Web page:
Archive for February, 2012

If you want results hire for attitude

Legendary UCLA basketball coach John Wooden once said, “I’d rather have a lot of talent and a little experience than a lot of experience and a little talent.” This is an interesting paradigm that many across the business landscape consider to be counterintuitive.   But why is that?

There seems to be a prevailing thought that experience and claims savvy go hand in hand.  While this can be the case, it often is not.   From a technical perspective, it seems intuitive that the longer one performs their tasks, the better they will get.   After all, would you rather have an airplane mechanic with thirty years of experience or thirty days?

Talent and experience are two different measurements which can be co-dependent but often are not.   In the aforementioned example, the assumption may be that the thirty year airplane mechanic is technically sound.   But what if he has thirty years of bad habits?   Would it not be preferable to have the lesser experienced, albeit talented mechanic, work on the plane and when in doubt, seek the input of a proven, talented co-worker?

The same holds true in claims organizations where many leaders focus on tenure when evaluating new talent.  This seems to be especially true given the dreary economic conditions where long term claims personnel can acquired at discounted salaries.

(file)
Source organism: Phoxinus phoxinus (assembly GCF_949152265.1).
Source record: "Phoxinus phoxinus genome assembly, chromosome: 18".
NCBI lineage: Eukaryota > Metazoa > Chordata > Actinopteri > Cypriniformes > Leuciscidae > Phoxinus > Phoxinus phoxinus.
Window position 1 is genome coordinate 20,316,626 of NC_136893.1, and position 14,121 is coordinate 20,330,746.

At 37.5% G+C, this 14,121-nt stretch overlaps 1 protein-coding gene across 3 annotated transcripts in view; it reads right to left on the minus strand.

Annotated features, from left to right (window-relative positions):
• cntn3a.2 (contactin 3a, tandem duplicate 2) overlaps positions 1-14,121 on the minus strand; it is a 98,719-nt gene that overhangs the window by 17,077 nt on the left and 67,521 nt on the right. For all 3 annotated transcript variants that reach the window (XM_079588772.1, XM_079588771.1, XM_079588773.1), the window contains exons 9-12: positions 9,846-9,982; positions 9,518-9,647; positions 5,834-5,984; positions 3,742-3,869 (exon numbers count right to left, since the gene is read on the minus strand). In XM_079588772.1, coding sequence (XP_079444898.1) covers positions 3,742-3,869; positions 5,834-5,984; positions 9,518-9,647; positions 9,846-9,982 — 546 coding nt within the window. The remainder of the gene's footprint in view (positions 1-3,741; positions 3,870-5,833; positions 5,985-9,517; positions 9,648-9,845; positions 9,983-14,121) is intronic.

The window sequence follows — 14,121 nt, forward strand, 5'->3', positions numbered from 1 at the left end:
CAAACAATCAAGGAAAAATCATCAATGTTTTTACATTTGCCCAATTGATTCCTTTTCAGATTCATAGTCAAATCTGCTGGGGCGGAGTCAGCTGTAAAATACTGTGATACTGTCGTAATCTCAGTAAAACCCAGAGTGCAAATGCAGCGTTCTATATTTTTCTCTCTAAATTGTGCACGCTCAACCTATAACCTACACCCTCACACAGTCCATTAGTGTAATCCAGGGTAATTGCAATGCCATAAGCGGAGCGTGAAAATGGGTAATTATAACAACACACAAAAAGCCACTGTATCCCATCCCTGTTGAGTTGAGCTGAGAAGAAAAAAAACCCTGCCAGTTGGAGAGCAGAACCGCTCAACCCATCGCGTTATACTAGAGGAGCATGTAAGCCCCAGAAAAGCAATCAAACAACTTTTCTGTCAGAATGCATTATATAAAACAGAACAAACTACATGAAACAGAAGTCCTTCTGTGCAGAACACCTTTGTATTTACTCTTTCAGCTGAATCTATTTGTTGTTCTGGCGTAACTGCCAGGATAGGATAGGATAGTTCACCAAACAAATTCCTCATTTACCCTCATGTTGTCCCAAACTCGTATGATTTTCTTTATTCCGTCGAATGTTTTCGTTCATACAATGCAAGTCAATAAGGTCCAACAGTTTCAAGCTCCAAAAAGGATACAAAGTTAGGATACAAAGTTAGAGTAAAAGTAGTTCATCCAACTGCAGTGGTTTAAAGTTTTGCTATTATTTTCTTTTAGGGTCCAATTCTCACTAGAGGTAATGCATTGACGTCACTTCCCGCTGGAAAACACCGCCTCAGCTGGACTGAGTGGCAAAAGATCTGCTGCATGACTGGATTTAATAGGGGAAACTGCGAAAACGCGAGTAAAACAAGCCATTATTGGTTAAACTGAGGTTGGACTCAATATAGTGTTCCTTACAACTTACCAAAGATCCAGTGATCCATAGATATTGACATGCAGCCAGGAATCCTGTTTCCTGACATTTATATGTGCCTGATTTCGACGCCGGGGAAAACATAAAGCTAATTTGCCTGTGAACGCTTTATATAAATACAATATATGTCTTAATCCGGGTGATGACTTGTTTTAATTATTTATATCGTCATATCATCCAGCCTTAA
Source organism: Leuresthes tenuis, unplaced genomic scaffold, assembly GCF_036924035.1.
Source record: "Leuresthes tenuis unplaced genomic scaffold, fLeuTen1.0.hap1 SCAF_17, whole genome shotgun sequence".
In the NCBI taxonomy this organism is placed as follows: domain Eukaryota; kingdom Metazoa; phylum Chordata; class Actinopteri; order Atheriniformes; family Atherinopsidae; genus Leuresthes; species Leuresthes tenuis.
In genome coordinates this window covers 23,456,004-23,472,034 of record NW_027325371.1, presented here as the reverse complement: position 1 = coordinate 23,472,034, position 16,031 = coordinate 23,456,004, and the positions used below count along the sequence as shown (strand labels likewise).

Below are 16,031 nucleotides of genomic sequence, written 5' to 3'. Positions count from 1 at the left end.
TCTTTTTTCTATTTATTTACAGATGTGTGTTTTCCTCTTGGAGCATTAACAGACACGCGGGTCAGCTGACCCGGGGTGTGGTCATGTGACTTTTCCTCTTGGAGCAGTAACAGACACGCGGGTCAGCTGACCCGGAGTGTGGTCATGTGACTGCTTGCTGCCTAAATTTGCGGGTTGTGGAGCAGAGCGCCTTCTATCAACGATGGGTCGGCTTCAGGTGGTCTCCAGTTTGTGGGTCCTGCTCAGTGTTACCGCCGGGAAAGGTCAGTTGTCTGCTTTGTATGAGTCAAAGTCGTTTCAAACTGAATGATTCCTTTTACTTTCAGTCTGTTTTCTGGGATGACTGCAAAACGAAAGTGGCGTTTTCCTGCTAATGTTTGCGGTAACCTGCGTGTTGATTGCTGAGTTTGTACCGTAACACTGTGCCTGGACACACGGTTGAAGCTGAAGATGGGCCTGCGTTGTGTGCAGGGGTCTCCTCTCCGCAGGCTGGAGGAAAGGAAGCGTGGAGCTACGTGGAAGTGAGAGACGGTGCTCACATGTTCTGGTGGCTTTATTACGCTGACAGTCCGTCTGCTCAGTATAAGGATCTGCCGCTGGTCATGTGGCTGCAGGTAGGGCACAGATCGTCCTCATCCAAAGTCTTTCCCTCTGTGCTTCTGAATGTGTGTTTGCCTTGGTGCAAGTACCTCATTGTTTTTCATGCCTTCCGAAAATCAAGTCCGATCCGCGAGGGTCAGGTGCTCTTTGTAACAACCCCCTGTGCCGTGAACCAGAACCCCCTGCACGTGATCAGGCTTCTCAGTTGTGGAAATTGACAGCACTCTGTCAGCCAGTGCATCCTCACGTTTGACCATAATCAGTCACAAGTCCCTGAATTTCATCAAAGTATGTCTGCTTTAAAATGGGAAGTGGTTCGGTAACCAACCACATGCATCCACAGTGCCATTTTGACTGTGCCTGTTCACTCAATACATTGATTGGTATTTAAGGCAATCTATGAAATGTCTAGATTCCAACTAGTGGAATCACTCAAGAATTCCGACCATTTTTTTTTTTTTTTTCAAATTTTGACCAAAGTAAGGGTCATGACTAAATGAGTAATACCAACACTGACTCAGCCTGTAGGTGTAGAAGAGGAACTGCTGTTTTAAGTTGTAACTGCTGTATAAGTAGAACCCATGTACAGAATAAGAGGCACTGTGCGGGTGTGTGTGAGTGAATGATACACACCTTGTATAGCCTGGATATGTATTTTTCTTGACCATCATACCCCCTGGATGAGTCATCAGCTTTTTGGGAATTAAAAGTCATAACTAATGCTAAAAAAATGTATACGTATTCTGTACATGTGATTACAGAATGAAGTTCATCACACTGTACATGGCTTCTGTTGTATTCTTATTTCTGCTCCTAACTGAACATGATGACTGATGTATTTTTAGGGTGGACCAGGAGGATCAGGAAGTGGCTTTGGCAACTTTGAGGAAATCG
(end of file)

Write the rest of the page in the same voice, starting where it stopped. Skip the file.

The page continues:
As discussed in Re-Adjusted: 20 Essential Rules To Take Your Claims Organization From Ordinary To Extraordinary, the employment landscape is comprised of A, B and C players.   A players typically comprise about 20% of the workforce.   They are those who don’t need to be asked twice and take a proactive approach to solving problems, resolving tasks and providing solutions.   C players are the opposite side of the spectrum, and often account for another 20% of the workforce.   They are the chronic whiners and complainers that account for about 80% of organizational problems.   In the middle are the B players, accounting for the remaining 60%.   By nature, they are followers and their migration is dependent upon the strength of management.

In a well run organization, this very important contingent of employees will migrate towards the A players.   In poorly run organizations, they will migrate towards the C players creating an atmosphere where success becomes impossible.

Herein lies the challenge; how do you differentiate between A, B and C players in the interview process?   If I had the magical elixir, I’d be extremely wealthy and with fewer administrative headaches.  While I don’t have the ultimate solution, I will share what has worked in the past.

First, there is not a linear relationship between talent and ability.   To the contrary, tenure can potentially lead to complacency and bad habits that simply can’t be fixed.

Second, technical skills can be taught, attitude cannot.

Third, ask the right questions including both behavior based questions (give me an example of when you…) and situational based questions (what would you do if…).